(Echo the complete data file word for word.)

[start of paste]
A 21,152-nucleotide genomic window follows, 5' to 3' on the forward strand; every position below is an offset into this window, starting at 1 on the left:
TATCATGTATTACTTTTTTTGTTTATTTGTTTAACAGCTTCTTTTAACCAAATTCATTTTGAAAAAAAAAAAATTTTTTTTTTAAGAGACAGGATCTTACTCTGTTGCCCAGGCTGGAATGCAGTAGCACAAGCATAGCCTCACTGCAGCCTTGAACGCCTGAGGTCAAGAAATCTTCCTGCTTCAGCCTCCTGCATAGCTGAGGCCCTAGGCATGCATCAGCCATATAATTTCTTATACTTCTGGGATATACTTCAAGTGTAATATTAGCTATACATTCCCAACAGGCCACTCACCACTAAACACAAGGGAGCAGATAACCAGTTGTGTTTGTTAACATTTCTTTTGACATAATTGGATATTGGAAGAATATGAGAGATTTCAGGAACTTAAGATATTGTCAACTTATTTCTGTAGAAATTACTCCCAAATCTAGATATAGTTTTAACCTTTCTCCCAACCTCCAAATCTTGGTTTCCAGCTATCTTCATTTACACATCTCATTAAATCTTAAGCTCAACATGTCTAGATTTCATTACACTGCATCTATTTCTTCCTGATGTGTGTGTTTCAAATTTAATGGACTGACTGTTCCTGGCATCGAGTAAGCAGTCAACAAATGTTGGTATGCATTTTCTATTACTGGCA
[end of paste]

A 21,152-nucleotide genomic window follows, 5' to 3' on the forward strand; every position below is an offset into this window, starting at 1 on the left:
TATCATGTATTACTTTTTTTGTTTATTTGTTTAACAGCTTCTTTTAACCAAATTCATTTTGAAAAAAAAAAAATTTTTTTTTTAAGAGACAGGATCTTACTCTGTTGCCCAGGCTGGAATGCAGTAGCACAAGCATAGCCTCACTGCAGCCTTGAACGCCTGAGGTCAAGAAATCTTCCTGCTTCAGCCTCCTGCATAGCTGAGGCCCTAGGCATGCATCAGCCATATAATTTCTTATACTTCTGGGATATACTTCAAGTGTAATATTAGCTATACATTCCCAACAGGCCACTCACCACTAAACACAAGGGAGCAGATAACCAGTTGTGTTTGTTAACATTTCTTTTGACATAATTGGATATTGGAAGAATATGAGAGATTTCAGGAACTTAAGATATTGTCAACTTATTTCTGTAGAAATTACTCCCAAATCTAGATATAGTTTTAACCTTTCTCCCAACCTCCAAATCTTGGTTTCCAGCTATCTTCATTTACACATCTCATTAAATCTTAAGCTCAACATGTCTAGATTTCATTACACTGCATCTATTTCTTCCTGATGTGTGTGTTTCAAATTTAATGGACTGACTGTTCCTGGCATCGAGTAAGCAGTCAACAAATGTTGGTATGCATTTTCTATTACTGGCA